IT’S not very often Bridget Jones and broccoli get to share the same room space, or Agatha Christie and crisp breads.
But from today people visiting McDonald Road and Leith libraries will be presented with just such delicious combos, thanks to the novel introduction of pop-up grocery stores inside the book repositories.
The tasty – and handy – additions, provided by members of Leith Food Folk (LFF), will allow residents to pop in for a book, while getting their messages at the same time.
The unique initiative began today but is already being hailed by locals as a great idea.
Library bosses, anticipating huge interest, have said the two stalls will ply their trade in the run up to Christmas, but at this stage it’s unclear if the programme will be extended or rolled out to other libraries.
Visitors to McDonald Road praised the idea and said it made sense at a time when libraries are increasingly becoming community help centres, rather than just places where people borrow books.
Leith resident Mark Ritchie, 47, said: “Near this particular library, there’s a lot of homeless people and I’ve notice there are lots of homeless people who use this library.
“A lot of people are having to go for reduced price fruit and veg nowadays, so having something like this makes a big difference.”
The introduction of the grocery stalls is part of a drive to boost library visitor numbers in the face of increased competition from eReaders, such as Amazon’s popular Kindle.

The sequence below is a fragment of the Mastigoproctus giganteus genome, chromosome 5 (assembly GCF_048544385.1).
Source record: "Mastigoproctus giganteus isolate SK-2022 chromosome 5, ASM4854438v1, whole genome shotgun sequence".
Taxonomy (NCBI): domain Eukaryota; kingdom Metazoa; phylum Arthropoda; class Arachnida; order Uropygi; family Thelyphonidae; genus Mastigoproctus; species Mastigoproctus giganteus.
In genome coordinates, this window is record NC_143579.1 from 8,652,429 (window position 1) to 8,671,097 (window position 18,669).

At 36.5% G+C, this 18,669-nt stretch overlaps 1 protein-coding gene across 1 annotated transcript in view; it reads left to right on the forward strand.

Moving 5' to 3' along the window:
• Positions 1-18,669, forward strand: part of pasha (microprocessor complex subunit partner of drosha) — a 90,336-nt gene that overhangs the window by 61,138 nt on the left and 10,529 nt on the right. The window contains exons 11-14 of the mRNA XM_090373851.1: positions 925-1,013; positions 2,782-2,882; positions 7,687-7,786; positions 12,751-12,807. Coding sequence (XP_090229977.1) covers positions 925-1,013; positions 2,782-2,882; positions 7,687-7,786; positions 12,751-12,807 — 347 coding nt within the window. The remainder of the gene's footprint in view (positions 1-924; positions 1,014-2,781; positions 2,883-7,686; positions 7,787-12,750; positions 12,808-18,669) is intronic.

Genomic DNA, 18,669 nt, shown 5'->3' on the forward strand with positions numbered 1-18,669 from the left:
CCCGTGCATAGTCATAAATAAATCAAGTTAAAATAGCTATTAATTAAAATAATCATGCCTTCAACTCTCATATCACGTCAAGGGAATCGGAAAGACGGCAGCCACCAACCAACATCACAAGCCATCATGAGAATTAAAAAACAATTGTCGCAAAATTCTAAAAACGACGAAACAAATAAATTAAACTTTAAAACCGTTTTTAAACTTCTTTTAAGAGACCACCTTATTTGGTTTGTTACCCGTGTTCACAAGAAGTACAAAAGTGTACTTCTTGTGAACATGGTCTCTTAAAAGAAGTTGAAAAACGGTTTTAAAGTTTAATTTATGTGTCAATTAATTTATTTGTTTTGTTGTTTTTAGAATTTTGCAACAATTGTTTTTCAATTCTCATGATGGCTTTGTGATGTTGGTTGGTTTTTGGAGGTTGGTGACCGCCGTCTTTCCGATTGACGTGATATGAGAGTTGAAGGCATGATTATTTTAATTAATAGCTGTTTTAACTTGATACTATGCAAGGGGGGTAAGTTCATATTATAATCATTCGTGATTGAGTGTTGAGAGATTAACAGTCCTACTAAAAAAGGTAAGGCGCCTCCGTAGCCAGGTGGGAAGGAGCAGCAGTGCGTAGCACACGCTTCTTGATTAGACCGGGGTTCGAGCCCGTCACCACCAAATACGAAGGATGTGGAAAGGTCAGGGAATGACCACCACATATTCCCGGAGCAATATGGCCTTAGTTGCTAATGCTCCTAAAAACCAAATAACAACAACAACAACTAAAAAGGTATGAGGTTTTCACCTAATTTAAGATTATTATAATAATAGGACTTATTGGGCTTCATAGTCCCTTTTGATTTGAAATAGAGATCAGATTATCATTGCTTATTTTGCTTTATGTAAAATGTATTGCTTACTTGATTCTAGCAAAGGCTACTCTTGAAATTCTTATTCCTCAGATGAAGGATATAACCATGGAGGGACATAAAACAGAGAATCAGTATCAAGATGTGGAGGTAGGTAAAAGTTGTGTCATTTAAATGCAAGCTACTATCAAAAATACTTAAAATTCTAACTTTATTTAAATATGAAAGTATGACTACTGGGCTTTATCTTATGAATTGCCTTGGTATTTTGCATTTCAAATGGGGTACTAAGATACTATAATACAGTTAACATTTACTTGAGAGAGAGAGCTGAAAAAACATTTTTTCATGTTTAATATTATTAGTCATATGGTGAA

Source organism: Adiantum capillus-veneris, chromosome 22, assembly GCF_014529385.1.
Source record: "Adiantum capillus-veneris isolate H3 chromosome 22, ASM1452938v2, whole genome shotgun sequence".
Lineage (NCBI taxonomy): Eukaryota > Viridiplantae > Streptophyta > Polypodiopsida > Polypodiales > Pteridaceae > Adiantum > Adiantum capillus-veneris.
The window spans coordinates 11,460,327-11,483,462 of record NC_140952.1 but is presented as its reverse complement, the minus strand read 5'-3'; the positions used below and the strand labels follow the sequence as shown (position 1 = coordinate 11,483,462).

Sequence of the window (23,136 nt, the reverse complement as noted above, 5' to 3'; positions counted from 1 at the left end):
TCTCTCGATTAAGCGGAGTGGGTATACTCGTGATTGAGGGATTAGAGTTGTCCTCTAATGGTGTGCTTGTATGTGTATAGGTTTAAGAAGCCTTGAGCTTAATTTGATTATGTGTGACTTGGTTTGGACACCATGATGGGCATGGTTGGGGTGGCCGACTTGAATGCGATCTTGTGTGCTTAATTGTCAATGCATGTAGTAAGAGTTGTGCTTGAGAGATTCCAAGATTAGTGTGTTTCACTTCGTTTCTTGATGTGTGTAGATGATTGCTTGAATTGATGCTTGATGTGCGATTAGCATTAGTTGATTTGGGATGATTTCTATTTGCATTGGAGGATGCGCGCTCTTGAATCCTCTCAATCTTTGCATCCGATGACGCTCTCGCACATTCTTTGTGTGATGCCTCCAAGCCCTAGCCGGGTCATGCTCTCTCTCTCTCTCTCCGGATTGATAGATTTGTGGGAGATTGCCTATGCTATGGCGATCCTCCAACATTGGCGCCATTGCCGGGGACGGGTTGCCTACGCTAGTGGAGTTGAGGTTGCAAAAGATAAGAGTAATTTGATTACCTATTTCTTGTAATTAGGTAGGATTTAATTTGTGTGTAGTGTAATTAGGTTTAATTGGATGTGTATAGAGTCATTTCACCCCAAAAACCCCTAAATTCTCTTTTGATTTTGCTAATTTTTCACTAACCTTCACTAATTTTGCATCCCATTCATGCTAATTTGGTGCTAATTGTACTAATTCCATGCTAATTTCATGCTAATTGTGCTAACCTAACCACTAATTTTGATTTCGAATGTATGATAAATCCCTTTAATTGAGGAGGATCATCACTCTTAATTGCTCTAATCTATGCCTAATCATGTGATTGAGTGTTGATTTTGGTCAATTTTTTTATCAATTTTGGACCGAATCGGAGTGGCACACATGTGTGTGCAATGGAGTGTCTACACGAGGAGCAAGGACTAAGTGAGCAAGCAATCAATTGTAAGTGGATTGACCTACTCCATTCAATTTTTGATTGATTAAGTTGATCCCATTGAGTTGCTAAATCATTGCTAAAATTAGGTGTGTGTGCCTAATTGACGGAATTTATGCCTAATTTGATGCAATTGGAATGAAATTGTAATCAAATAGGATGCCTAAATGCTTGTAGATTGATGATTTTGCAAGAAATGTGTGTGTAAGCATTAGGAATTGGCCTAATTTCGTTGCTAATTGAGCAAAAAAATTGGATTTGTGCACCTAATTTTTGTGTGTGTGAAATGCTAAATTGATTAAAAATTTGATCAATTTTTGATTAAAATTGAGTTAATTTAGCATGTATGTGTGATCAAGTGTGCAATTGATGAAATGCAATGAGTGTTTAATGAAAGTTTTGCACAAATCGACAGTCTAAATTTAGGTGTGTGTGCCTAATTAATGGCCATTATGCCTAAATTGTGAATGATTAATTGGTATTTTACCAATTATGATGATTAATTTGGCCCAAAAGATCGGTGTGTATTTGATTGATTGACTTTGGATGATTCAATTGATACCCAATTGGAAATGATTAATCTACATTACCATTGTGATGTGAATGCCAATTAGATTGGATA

But the LFF is also keen to ensure the elderly and other vulnerable people have access to affordable food, with the body organising grocery deliveries to the homes of residents aged 50 and above.
Nan Bell, 86, has already signed up for deliveries to her home in Pilrig.
Today, the fan of Frank Herbert’s Dune series of novels said: “It means I can order things which I normally wouldn’t have – small amounts of fruit and vegetables, and so on. I’m housebound so there’s no way I can get to the shops nowadays.”
Organisers said the stalls could be expanded and established permanently if library users are keen to buy from them.
Emma Pattinson, food and health development worker at Edinburgh Community Food, which is overseeing LFF, said: “These stalls are for the community rather than profit-driven. It’s about affordability and seeing libraries as community hubs.”
Councillor Norma Austin Hart, the city’s deputy culture and leisure leader, said: “This great initiative will help improve access to good, fresh food for older people and hopefully encourage a new audience into both libraries.”
LFF will also offer dried fruit, jam, porridge oats and broth mix among other produce.
A grey area
HERE’S a tongue in cheek look at some books given a one-off culinary slant. Bon
• Bridget Jones’s Diary – The Edge of Raisin
• Fifty Shades of Grapes
• The Da Vinci Cod
• Jane Pear
• Harry Potter and the Order of the Messages
• Oliver Crisp
• Down and Sprout in Paris and London
• Dr Avocado
• Lime and Punishment
• War And Peas